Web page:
With our commitment to relentless protection comes a commitment to doing our part to help ensure worker safety by pushing for standards and oversight. Nowhere is this obligation more essential than the world of NFPA® 70E, and in the lives of those Americans working near energized equipment. It is our pleasure to announce Bulwark Protection is now a proud member of the Partnership for Electrical Safety.


FREQUENTLY ASKED QUESTIONS

The Partnership for Electrical Safety firmly believes that every American working on or near energized electrical equipment deserves equal protection from arc flash, including the appropriate arc rated clothing and associated PPE. We believe that the PPE requirements of NFPA 70E®: Standard for Electrical Safety in the Workplace® provide the appropriate best practices to ensure worker safety and should be broadly adopted for substantially all live or potentially live electrical work in the United States. We seek to educate those at risk and to make plain to relevant oversight entities the need for use of personal protective equipment (PPE) when doing electrical work, and the extreme human and financial costs of non-compliance.
We intend to help ensure all Americans have access to and properly wear the appropriate arc rated clothing and associated PPE. We accomplish this through visually compelling and impactful direst education in person and online, and by engaging standards and rulemaking entities such as OSHA, NESC® and others. We help these entities understand the magnitude of the hazard as well as the societal cost of not wearing appropriate PPE, to encourage them to apply arc flash safety regulations equally to all workers.
National Fire Protection Association (NFPA) 70E®, Standard for Electrical Safety in the Workplace®, 2018 Edition addresses electrical safety related work practices, safety-related maintenance requirements and other administrative controls for activities such as inspection, operation, repair or demolition of electric conductors, electric equipment, signaling and communications conductors and equipment, and raceways. It also includes safe work practices for employees performing other work activities that can expose them to electrical hazards such as installation of conductors and equipment or installations used by the electrical utility that are not an integral part of a generating plant, substation or control center.
NFPA 70E® is a national consensus standard that establishes “best practices” for protection from electric arcs. Employers must conduct a shock risk assessment to establish limited and restricted approach boundaries and an arc flash risk assessment to establish an arc flash boundary. Under NFPA 70E® employers must document and implement an overall electrical safety program that includes hazard/risk evaluation and job briefing procedures. This program must be audited annually. If energized electrical conductor or circuit parts operating at 50 volts or more are not placed in an electrically safe work condition, written authorization by work permit is required. Employees must be qualified to do the work and trained to understand the specific hazards and potential injury associated with electrical energy. Employees exposed to shock hazards must be retrained annually in cardiopulmonary resuscitation. When work will be performed within the arc flash protection boundary, the employer must document the incident energy exposure in calories per square centimeter. Section 130.7 (C)(7) states arc-rated clothing must conform to applicable state, federal, or local codes and standards, and appropriate PPE must be worn either based on the incident energy determined for the specific task or by using separate tables in NFPA 70E to determine the need for arc-rated PPE and the arc flash PPE category. In table 130.7(C)(14) the ASTM F1506 Standard Performance Specification is noted as an example of a standard that contains information on the care, inspection, testing, and manufacturing of appropriate PPE.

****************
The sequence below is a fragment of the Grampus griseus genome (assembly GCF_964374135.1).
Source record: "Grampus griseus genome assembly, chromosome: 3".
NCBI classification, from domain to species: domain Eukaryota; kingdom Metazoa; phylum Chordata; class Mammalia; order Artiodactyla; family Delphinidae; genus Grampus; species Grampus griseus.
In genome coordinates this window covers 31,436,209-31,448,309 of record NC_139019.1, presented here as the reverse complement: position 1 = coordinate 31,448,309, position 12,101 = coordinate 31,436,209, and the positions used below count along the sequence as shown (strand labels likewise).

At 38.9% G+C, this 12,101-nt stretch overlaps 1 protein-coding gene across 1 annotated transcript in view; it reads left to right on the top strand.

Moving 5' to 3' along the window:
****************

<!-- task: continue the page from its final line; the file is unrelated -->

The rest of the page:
Employees during activities such as installation, operation, maintenance and demolition of exposed energized electrical conductors or circuit parts. Research shows that approximately 5% of the employees in any operation work as electricians, maintenance or other categories of work covered by this standard.
OSHA believes that the NFPA 70E® standard offers useful guidance for employers and employees attempting to control electrical hazards, but OSHA has not conducted a rulemaking and therefore does not “enforce” NFPA 70E®. OSHA does use consensus standards, such as NFPA 70E® as evidence of hazard recognition in evaluating General Duty Clause violations.

To learn more, please visit the Partnership for Electrical Safety website.

How to manage cold stress on the job.

Cold stress may not be as well-known as heat stress, but when the temperature drops, it can pose a significant danger. Employers have many options for helping workers manage their exposure to cold while protecting them from flash fire and arc flash. This whitepaper discusses how you can layer FR/AR garments, how to implement a PPE program and the warnings signs of cold stress.

Fill out the form below to download the whitepaper.

Ask An Expert
What is the difference between NFPA® 2112 and 2113?

NFPA® 2112 is the well-known and often quoted safety standard to those who work in the Oil & Gas Industry — no matter where they fall in the stream. And while 2112 is an important standard on how to specify the minimum performance requirements and test methods for flame-resistant fabrics and components, it does not provide any guidance for the selection, use, care, and maintenance of FR clothing. NFPA® 2113 is your go-to safety standard in regard to building your FR clothing program.